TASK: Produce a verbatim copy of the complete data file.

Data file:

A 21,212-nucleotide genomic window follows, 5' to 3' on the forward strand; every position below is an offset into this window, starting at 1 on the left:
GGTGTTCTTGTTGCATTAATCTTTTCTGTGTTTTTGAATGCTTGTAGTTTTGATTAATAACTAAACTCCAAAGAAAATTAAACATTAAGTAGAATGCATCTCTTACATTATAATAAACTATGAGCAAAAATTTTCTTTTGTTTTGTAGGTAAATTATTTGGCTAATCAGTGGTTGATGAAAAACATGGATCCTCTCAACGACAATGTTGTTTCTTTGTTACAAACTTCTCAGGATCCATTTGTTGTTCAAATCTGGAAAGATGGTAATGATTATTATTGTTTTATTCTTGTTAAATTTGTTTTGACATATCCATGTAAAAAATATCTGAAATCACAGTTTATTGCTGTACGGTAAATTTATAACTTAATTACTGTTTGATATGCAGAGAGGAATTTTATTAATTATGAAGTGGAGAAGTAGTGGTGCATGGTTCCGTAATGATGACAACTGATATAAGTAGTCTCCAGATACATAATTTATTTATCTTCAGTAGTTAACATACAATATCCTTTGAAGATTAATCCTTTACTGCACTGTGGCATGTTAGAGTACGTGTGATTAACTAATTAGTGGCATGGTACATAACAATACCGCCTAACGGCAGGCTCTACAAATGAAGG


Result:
A 21,212-nucleotide genomic window follows, 5' to 3' on the forward strand; every position below is an offset into this window, starting at 1 on the left:
GGTGTTCTTGTTGCATTAATCTTTTCTGTGTTTTTGAATGCTTGTAGTTTTGATTAATAACTAAACTCCAAAGAAAATTAAACATTAAGTAGAATGCATCTCTTACATTATAATAAACTATGAGCAAAAATTTTCTTTTGTTTTGTAGGTAAATTATTTGGCTAATCAGTGGTTGATGAAAAACATGGATCCTCTCAACGACAATGTTGTTTCTTTGTTACAAACTTCTCAGGATCCATTTGTTGTTCAAATCTGGAAAGATGGTAATGATTATTATTGTTTTATTCTTGTTAAATTTGTTTTGACATATCCATGTAAAAAATATCTGAAATCACAGTTTATTGCTGTACGGTAAATTTATAACTTAATTACTGTTTGATATGCAGAGAGGAATTTTATTAATTATGAAGTGGAGAAGTAGTGGTGCATGGTTCCGTAATGATGACAACTGATATAAGTAGTCTCCAGATACATAATTTATTTATCTTCAGTAGTTAACATACAATATCCTTTGAAGATTAATCCTTTACTGCACTGTGGCATGTTAGAGTACGTGTGATTAACTAATTAGTGGCATGGTACATAACAATACCGCCTAACGGCAGGCTCTACAAATGAAGG